Cameroon has a Christian majority and a strong Muslim presence in the north of the country, and the orthodox church has a growing influence. It presents an inter-religious face, where populations live in peace and with a neighbourly spirit. It is also common to find people of different confessions within one family, which celebrates tabaski (Eid al-Kebir) as well as Christmas and Easter.

If there is one thing that proves the success of Cameroon's reunification, it is football. It is a national passion. Match nights, in particular when the adored 'Indomitable Lions' (the national team) are playing, cause an outpouring of real public joy, where the people of Cameroon are united behind the same team, the same flag and the same anthem.

While remaining attached to their roots and traditions, Cameroonians have developed a culture noted for the respect, tolerance and openness shown to others.


United and independent, Cameroon has striven, in the fifty years since reunification, to consolidate and promote relations with the Anglophone and Francophone worlds. It does so through two major organisations of which it is a key member, the Commonwealth and La Francophonie.

The Federal Republic of Cameroon would have been entitled to join the Commonwealth in 1961, due to the 40 years of British influence on the western part of the country. However the leaders of the time, Ahmadou Ahidjo, the President of the Republic of Cameroon and Prime Minister John Ngu Foncha of Southern Cameroon preferred to hold back, as such a membership seemed to contradict the independent and nationalist discourse of the political leaders. Nor was membership promoted be the British, who showed a clear preference for relations with neighbouring Nigeria.

Nevertheless, relations between Cameroon and the Commonwealth would endure, even though they appeared weak in comparison with the links the country shared with others, most notably France.

These relations are evidenced by the development aid and promotion of bilingualism provided by the UK.


It was not until the arrival of Paul Biya that Cameroon officially sought admission to the Commonwealth in May 1989, but it would not be admitted until 1995. The process was a long and complex one, but the Commonwealth States came to think of Cameroon, rightly seen as the meeting point between Anglophone and Francophone Africa, as a serious ally on the continent. After the withdrawal of South Africa, the Commonwealth needed a strong new ally in Africa given its virulent opposition to apartheid and to foreign domination in Africa.

Since reunification, Cameroon has striven to consolidate and promote relations with the Anglophone and Francophone worlds, and it is today a key member of both the Commonwealth and la Francophonie.

For Cameroon, this was an opportunity to enlarge its circle of influence on the continental stage, and from there the international stage; and to consolidate its bi-cultural nature.

In October 1995, Cameroon was officially invited to the Auckland Summit as a full member of the Commonwealth. This was a victory for the national authorities that reaffirmed the effectiveness of Cameroon's national unity. Cameroon has since taken on the role of mediator between Francophones and Anglophones. After the Nigerian Civil War, during the liberation struggle against the anti-apartheid movement, in every instance Cameroon has held a firm yet moderate position. It also helped pave the way for the emergence of the African Union.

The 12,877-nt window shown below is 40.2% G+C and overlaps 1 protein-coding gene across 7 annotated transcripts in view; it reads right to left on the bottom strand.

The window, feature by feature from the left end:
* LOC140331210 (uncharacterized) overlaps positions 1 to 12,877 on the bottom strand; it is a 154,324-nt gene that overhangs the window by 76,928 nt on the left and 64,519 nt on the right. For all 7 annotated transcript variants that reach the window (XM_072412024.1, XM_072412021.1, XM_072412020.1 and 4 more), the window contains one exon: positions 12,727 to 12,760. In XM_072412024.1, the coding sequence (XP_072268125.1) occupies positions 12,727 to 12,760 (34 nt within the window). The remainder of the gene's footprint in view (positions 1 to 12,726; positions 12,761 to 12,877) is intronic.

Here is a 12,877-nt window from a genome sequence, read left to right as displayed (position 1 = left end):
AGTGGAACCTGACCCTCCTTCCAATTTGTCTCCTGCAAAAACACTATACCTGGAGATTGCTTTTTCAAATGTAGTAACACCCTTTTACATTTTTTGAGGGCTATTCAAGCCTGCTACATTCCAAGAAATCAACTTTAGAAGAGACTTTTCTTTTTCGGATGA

Commonwealth Day has been celebrated since 1998, proof of the evolution of relations between Cameroon and the Commonwealth. The latter has supported the process of democratisation and the socio-economic development of the country, as a privileged partner of Cameroon.


The level of relations between Cameroon and La Francophonie, first and foremost with France, has always been strong. From 1960, France was Cameroon's leading partner in terms of trade and development aid. Relations between France and Anglophone Cameroon have progressed since 1995, thanks to initiatives by I'Agence Francaise de Developpement (the French Development Agency) in the South-West and North-West regions in particular. Cameroon has moreover cemented solid relations with the whole Francophone community.

This was marked in 1975 by its almost natural membership of l'Agence de Cooperation Culturelle et Technique (the Agency of Cultural and Technical Cooperation) as an associated state. It is part of the large family of La Francophonie, through memberships of certain circles and institutions of varying influence. Cameroon joined the I'Organisation internationale de la Francophonie (the International Organisation of La Francophonie or IOF) in 1989 as an observer, before becoming a full member on 19 November 1991, at the Fourth Summit of Heads of State and of Government in Chaillot (France). This late accession can be explained by Cameroon's desire to balance its partnerships. An active member of the IOF, Cameroon participates in the meetings of La Francophonie through President Paul Biya. Cameroon has also received representatives of the organisation, including Abdou Diouf the Secretary General, in Yaounde in 200s, affording him the honours due to a Head of State.

"Cameroon is an eminent member of La Francophonie," remarked Ousmane Pave, special advisor to the Secretary General of the IOF. "It is rare that a country in the South provides financing by way of voluntary contributions as Cameroon does. The people of Cameroon have a strong presence in the great machine that is La Francophonie, and they have participated in drafting texts of reference that will be on the table at this Summit in Quebec."

For its part, the IOF supports Cameroon's economic, cultural and institutional development. It is another of the country's privileged partners, alongside the Commonwealth and the Organisation of the Islamic Conference, of which Cameroon is also a member.

In a recent speech in Buea, the capital of the South-West, during the closing ceremony ending the celebrations of reunification, delivered symbolically in both English and French, President Biya reiterated the fact that Cameroon was a country united: united as a nation and united with the world. *
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Title Annotation:Cameroon
Publication:New African
Geographic Code:6CAME
Date:Mar 1, 2014